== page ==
How Do I Know if I’m Hungry?

How do you know you’re hungry? I know it sounds like an odd question but I’m always amazed at the answers I get to this seemingly simple question. Think about it a moment. Imagine I just asked you “how do you know you’re hungry?” What would you say?

I talk about hunger a fair amount. Certainly more than the average person since I happen to be a nutrition therapist for a living. 🙂 And perhaps more than other dietitians because I use an intuitive eating approach to my work. That means I work with my clients to help them connect to the process of eating when hungry, stopping when full, and learning to manage their emotions without using food. Perhaps it sounds simple but it can be a surprisingly complex process!

There are many things in life that can derail us from eating in response to a physical cue for hunger: not being able to identify hunger, eating based on the time of day, habits, chaotic schedules, emotions, and even dieting. I’m sure you could add to the list.

In an ideal world, we’d eat in response to a hunger cue the majority of the time. Note: not 100% of the time. Sometimes we eat for fun and social reasons. But hopefully most of our eating is done because our bodies and brains need more fuel. So my purpose in writing this blog post is to help you become more aware of your personal cues of hunger. Believe it or not, your hunger cues are just as individual as you are! And learning your own personal cues for hunger is the first step to eating intuitively.

So, here is your homework assignment. Get out a sheet of paper and write the following:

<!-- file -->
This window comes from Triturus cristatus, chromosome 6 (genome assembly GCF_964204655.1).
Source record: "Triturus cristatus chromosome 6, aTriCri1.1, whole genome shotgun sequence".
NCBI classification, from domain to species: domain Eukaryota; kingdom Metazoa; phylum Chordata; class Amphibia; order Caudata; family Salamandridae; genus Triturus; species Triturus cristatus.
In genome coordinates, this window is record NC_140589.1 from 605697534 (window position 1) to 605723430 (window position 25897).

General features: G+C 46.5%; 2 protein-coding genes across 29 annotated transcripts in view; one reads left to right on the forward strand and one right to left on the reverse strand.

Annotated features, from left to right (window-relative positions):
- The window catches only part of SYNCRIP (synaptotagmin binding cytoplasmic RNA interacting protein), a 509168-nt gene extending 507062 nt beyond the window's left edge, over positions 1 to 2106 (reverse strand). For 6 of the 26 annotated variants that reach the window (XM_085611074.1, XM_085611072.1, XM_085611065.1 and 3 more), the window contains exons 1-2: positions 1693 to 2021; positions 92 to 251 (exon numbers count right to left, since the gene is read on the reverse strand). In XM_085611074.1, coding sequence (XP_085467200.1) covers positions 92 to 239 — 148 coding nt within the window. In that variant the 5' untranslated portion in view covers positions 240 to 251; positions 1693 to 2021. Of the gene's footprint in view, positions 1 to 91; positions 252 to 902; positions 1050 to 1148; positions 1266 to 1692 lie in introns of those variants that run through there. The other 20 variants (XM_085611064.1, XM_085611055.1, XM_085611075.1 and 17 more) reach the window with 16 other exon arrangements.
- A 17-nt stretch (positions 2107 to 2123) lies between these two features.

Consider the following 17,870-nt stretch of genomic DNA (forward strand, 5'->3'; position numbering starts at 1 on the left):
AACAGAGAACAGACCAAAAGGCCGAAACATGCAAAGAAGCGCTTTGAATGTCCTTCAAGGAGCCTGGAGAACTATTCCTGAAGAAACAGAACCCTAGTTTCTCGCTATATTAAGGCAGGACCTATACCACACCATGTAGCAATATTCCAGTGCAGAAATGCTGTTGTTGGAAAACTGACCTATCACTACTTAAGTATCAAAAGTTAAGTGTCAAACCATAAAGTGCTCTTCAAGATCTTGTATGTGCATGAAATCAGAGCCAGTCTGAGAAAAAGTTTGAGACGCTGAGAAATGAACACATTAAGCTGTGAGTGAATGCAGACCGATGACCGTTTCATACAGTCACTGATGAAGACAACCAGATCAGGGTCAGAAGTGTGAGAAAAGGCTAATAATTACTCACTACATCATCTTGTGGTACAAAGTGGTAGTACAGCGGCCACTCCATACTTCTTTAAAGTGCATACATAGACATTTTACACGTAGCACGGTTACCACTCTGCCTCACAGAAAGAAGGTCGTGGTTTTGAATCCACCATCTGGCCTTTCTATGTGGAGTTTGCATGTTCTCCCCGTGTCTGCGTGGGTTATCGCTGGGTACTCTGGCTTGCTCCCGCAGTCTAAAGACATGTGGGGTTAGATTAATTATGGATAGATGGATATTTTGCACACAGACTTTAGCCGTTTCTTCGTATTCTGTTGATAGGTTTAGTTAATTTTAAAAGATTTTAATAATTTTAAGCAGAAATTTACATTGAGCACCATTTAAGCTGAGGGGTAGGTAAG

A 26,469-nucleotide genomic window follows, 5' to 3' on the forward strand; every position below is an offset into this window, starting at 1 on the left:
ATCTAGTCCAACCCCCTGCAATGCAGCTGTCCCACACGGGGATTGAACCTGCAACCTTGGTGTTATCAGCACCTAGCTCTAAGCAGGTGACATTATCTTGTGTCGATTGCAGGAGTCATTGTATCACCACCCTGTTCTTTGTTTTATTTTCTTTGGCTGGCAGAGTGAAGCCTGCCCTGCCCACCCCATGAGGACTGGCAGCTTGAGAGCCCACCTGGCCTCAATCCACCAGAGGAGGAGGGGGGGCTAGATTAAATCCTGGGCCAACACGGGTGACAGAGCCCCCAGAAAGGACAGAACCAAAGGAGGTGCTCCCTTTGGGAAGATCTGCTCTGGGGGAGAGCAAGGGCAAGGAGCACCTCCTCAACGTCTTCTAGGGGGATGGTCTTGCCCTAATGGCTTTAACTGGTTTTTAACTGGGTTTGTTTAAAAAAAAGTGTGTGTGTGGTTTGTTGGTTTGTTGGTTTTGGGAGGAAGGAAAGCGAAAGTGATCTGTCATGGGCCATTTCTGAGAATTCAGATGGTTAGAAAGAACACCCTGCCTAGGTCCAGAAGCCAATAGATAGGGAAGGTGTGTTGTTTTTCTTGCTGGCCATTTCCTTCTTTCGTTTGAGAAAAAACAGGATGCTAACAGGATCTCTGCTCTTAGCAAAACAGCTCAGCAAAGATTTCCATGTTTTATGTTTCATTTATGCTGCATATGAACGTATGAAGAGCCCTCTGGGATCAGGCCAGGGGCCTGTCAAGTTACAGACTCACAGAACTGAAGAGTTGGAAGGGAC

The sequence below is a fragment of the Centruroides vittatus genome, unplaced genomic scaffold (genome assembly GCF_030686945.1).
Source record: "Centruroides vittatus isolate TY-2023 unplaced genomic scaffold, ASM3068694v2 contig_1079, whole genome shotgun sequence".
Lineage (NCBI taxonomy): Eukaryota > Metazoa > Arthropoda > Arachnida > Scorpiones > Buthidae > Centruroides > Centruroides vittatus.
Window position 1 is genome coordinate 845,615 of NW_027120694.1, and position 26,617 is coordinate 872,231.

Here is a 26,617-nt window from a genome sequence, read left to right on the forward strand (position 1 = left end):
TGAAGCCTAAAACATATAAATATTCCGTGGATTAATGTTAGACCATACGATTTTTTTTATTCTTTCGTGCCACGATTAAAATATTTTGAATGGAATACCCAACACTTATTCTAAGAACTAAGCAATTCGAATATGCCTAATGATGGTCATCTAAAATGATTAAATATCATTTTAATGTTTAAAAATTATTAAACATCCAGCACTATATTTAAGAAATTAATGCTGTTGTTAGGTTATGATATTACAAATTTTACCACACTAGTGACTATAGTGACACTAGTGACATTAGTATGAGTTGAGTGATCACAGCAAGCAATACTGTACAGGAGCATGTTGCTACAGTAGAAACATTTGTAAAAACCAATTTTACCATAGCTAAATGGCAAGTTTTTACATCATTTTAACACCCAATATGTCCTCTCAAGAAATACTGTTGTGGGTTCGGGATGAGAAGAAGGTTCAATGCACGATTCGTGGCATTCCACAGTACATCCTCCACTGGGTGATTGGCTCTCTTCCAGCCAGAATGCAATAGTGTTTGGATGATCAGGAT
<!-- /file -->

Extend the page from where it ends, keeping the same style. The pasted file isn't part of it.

Over-hungry:Meal hungry:

Snack hungry:

Now, I want you to write down as many PHYSICAL descriptors as you can for each category. I’ll give you some examples.

Starving: stomach pain, headache, terrible mood, no energy

Over-hungry: growling/empty stomach, shaky, can’t think of anything but eating

Meal hungry: grumbly stomach, lack of concentration, low energy, mouth watering at the thought of food

Snack hungry: distracted thinking, energy dip, little grumbles in stomach

Ok, the next step is to keep this paper around for a week or so. Throughout the week pay attention to moments that you think you might be in one of these categories and ask yourself the following questions:

1. Am I hungry?

2. How hungry am I?

3. How do I know? This “how do I know” part is your cue to write down any physical descriptor you have that fits your particular level of hunger.

The last step is extremely important because you are creating an individualized list of how your body speaks to you. Try to pay attention for a week or so and see what data you gather. You might notice that you need to make changes to your list as you go along.

What are your greatest obstacles to eating in response to hunger? I’d love to hear your feedback!

Your nutritionist in Cambridge,




  1. Listening to my hunger cues and my body in general is something I am relearning in my recovery from anorexia. It is so hard to know when I am hungry, because for so long I just ignored my body’s needs. Right now, I am in a place where I’m moving away from

    a meal plan and actively trying to listen to my body so I can respond with what it needs. I am getting better at realizing when I’m hungry, but I still have to work on eating at those times. Thanks for the different levels of hunger. It’s helpful to see it